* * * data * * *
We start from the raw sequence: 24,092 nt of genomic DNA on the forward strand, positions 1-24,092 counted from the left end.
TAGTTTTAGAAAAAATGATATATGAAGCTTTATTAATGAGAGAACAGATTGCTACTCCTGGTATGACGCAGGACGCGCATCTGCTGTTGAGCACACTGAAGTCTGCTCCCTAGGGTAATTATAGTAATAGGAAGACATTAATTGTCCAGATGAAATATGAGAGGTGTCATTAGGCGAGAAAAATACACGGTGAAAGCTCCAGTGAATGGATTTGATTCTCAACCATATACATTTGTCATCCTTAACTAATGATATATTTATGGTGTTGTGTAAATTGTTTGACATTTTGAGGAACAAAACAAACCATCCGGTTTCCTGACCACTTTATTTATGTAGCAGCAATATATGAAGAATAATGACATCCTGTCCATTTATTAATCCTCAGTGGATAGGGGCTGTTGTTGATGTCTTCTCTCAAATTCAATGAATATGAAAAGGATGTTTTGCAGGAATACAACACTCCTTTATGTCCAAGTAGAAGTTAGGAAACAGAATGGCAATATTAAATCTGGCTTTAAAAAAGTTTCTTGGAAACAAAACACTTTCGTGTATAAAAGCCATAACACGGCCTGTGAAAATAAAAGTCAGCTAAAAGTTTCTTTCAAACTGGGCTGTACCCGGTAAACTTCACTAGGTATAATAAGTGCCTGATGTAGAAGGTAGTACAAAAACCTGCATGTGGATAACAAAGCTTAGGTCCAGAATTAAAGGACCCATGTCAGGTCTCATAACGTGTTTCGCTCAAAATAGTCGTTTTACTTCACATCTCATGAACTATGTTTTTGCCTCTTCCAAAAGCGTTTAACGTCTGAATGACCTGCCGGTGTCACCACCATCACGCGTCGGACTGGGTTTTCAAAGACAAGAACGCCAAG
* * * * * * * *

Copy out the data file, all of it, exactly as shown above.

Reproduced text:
We start from the raw sequence: 24,092 nt of genomic DNA on the forward strand, positions 1-24,092 counted from the left end.
TAGTTTTAGAAAAAATGATATATGAAGCTTTATTAATGAGAGAACAGATTGCTACTCCTGGTATGACGCAGGACGCGCATCTGCTGTTGAGCACACTGAAGTCTGCTCCCTAGGGTAATTATAGTAATAGGAAGACATTAATTGTCCAGATGAAATATGAGAGGTGTCATTAGGCGAGAAAAATACACGGTGAAAGCTCCAGTGAATGGATTTGATTCTCAACCATATACATTTGTCATCCTTAACTAATGATATATTTATGGTGTTGTGTAAATTGTTTGACATTTTGAGGAACAAAACAAACCATCCGGTTTCCTGACCACTTTATTTATGTAGCAGCAATATATGAAGAATAATGACATCCTGTCCATTTATTAATCCTCAGTGGATAGGGGCTGTTGTTGATGTCTTCTCTCAAATTCAATGAATATGAAAAGGATGTTTTGCAGGAATACAACACTCCTTTATGTCCAAGTAGAAGTTAGGAAACAGAATGGCAATATTAAATCTGGCTTTAAAAAAGTTTCTTGGAAACAAAACACTTTCGTGTATAAAAGCCATAACACGGCCTGTGAAAATAAAAGTCAGCTAAAAGTTTCTTTCAAACTGGGCTGTACCCGGTAAACTTCACTAGGTATAATAAGTGCCTGATGTAGAAGGTAGTACAAAAACCTGCATGTGGATAACAAAGCTTAGGTCCAGAATTAAAGGACCCATGTCAGGTCTCATAACGTGTTTCGCTCAAAATAGTCGTTTTACTTCACATCTCATGAACTATGTTTTTGCCTCTTCCAAAAGCGTTTAACGTCTGAATGACCTGCCGGTGTCACCACCATCACGCGTCGGACTGGGTTTTCAAAGACAAGAACGCCAAG